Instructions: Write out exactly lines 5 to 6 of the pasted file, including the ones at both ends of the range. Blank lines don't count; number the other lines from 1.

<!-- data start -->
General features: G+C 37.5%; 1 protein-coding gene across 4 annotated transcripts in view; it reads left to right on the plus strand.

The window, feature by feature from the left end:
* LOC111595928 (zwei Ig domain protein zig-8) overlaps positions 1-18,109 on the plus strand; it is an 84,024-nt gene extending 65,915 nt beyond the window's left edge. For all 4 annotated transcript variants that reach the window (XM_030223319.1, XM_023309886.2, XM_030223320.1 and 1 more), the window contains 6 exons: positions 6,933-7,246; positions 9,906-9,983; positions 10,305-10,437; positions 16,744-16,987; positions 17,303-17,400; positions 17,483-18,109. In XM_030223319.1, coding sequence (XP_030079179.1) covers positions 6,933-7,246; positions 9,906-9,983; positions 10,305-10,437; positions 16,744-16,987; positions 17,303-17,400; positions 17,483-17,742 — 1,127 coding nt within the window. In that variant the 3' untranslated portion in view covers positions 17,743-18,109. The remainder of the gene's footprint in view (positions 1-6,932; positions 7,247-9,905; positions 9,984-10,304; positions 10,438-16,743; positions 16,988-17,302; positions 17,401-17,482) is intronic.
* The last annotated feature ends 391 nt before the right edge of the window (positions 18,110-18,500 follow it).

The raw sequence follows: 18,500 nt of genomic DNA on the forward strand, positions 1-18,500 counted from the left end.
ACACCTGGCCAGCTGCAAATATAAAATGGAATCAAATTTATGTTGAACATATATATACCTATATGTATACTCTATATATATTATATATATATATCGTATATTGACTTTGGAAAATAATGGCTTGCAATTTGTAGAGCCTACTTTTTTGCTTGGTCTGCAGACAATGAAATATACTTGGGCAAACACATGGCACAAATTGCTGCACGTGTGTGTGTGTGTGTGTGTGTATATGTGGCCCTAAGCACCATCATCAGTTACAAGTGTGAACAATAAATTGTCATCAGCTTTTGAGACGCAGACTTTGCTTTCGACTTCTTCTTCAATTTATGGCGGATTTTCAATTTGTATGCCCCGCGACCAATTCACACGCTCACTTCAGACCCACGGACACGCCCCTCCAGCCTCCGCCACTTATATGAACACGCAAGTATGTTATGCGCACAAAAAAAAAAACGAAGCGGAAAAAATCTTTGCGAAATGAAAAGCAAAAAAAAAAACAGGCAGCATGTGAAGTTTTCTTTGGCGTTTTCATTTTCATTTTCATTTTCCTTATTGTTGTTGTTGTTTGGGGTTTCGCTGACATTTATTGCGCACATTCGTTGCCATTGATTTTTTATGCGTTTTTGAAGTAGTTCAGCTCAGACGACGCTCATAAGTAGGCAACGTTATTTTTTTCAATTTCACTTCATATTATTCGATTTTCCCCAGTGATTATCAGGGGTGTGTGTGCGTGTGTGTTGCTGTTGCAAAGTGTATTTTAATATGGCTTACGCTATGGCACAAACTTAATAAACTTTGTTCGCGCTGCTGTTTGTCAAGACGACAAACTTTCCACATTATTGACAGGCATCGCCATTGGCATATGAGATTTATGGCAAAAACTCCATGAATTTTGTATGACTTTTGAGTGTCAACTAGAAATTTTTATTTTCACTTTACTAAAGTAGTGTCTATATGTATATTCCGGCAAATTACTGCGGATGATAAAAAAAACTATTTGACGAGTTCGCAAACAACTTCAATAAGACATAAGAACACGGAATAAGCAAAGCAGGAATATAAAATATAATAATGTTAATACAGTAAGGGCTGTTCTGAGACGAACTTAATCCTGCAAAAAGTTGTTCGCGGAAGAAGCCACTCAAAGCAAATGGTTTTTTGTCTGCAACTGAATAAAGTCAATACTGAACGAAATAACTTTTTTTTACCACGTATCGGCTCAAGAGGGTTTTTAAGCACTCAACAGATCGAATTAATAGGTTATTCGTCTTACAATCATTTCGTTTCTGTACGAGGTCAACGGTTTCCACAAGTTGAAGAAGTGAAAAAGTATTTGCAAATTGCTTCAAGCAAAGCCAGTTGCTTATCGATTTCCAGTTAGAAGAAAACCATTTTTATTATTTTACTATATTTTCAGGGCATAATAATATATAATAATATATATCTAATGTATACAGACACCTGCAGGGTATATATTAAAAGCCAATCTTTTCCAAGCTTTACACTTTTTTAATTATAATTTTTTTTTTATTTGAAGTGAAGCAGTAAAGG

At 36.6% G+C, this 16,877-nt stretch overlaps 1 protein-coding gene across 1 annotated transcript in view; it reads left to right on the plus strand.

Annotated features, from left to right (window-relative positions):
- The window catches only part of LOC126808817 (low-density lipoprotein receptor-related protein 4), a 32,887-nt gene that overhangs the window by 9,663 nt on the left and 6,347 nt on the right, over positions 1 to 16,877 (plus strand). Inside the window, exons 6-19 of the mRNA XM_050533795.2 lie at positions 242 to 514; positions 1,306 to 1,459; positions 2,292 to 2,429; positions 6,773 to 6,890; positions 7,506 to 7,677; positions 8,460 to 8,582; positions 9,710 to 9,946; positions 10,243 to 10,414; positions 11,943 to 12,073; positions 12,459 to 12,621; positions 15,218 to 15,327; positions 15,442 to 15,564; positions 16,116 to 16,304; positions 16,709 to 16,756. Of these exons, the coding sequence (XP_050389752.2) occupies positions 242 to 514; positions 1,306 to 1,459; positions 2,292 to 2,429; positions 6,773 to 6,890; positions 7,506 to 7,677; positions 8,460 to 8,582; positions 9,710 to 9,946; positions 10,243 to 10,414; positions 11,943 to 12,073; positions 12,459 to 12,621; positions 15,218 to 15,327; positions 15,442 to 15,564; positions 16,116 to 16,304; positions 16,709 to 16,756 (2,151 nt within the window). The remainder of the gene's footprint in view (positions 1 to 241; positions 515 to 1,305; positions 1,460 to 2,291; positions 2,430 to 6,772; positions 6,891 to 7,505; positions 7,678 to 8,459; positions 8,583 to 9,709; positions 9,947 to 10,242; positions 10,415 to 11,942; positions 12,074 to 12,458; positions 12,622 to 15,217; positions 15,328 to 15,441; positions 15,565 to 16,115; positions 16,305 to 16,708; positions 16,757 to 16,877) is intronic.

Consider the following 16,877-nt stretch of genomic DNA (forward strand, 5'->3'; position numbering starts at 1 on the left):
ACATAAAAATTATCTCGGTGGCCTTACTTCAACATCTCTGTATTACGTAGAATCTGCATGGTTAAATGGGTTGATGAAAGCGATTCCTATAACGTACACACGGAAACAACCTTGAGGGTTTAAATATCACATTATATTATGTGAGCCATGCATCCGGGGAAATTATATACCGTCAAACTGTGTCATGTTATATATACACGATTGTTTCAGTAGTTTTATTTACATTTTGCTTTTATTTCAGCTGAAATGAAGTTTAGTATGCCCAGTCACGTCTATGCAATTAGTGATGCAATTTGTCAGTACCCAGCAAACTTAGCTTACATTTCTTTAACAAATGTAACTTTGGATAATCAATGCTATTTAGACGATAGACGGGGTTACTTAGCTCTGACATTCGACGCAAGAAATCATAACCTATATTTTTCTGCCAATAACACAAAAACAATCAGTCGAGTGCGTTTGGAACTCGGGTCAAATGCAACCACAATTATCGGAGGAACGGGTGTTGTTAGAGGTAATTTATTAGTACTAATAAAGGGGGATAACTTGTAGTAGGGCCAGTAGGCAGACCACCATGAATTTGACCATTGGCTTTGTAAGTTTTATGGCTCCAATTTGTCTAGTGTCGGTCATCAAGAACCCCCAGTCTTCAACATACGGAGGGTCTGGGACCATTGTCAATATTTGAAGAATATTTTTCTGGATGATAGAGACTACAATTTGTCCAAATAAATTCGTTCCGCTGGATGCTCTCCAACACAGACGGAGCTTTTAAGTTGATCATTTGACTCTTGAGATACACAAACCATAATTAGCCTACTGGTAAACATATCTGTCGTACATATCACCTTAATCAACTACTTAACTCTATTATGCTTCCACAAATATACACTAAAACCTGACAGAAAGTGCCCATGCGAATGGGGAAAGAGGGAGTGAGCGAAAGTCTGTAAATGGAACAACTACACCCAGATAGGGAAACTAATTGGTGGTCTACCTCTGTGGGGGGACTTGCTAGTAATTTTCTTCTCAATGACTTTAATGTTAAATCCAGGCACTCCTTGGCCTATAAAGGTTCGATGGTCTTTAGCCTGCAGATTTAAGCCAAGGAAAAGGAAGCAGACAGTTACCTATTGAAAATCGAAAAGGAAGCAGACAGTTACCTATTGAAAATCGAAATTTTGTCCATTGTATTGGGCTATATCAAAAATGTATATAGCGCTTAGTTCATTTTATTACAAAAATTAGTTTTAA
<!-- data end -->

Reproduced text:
The raw sequence follows: 18,500 nt of genomic DNA on the forward strand, positions 1-18,500 counted from the left end.
ACACCTGGCCAGCTGCAAATATAAAATGGAATCAAATTTATGTTGAACATATATATACCTATATGTATACTCTATATATATTATATATATATATCGTATATTGACTTTGGAAAATAATGGCTTGCAATTTGTAGAGCCTACTTTTTTGCTTGGTCTGCAGACAATGAAATATACTTGGGCAAACACATGGCACAAATTGCTGCACGTGTGTGTGTGTGTGTGTGTGTATATGTGGCCCTAAGCACCATCATCAGTTACAAGTGTGAACAATAAATTGTCATCAGCTTTTGAGACGCAGACTTTGCTTTCGACTTCTTCTTCAATTTATGGCGGATTTTCAATTTGTATGCCCCGCGACCAATTCACACGCTCACTTCAGACCCACGGACACGCCCCTCCAGCCTCCGCCACTTATATGAACACGCAAGTATGTTATGCGCACAAAAAAAAAAACGAAGCGGAAAAAATCTTTGCGAAATGAAAAGCAAAAAAAAAAACAGGCAGCATGTGAAGTTTTCTTTGGCGTTTTCATTTTCATTTTCATTTTCCTTATTGTTGTTGTTGTTTGGGGTTTCGCTGACATTTATTGCGCACATTCGTTGCCATTGATTTTTTATGCGTTTTTGAAGTAGTTCAGCTCAGACGACGCTCATAAGTAGGCAACGTTATTTTTTTCAATTTCACTTCATATTATTCGATTTTCCCCAGTGATTATCAGGGGTGTGTGTGCGTGTGTGTTGCTGTTGCAAAGTGTATTTTAATATGGCTTACGCTATGGCACAAACTTAATAAACTTTGTTCGCGCTGCTGTTTGTCAAGACGACAAACTTTCCACATTATTGACAGGCATCGCCATTGGCATATGAGATTTATGGCAAAAACTCCATGAATTTTGTATGACTTTTGAGTGTCAACTAGAAATTTTTATTTTCACTTTACTAAAGTAGTGTCTATATGTATATTCCGGCAAATTACTGCGGATGATAAAAAAAACTATTTGACGAGTTCGCAAACAACTTCAATAAGACATAAGAACACGGAATAAGCAAAGCAGGAATATAAAATATAATAATGTTAATACAGTAAGGGCTGTTCTGAGACGAACTTAATCCTGCAAAAAGTTGTTCGCGGAAGAAGCCACTCAAAGCAAATGGTTTTTTGTCTGCAACTGAATAAAGTCAATACTGAACGAAATAACTTTTTTTTACCACGTATCGGCTCAAGAGGGTTTTTAAGCACTCAACAGATCGAATTAATAGGTTATTCGTCTTACAATCATTTCGTTTCTGTACGAGGTCAACGGTTTCCACAAGTTGAAGAAGTGAAAAAGTATTTGCAAATTGCTTCAAGCAAAGCCAGTTGCTTATCGATTTCCAGTTAGAAGAAAACCATTTTTATTATTTTACTATATTTTCAGGGCATAATAATATATAATAATATATATCTAATGTATACAGACACCTGCAGGGTATATATTAAAAGCCAATCTTTTCCAAGCTTTACACTTTTTTAATTATAATTTTTTTTTTATTTGAAGTGAAGCAGTAAAGG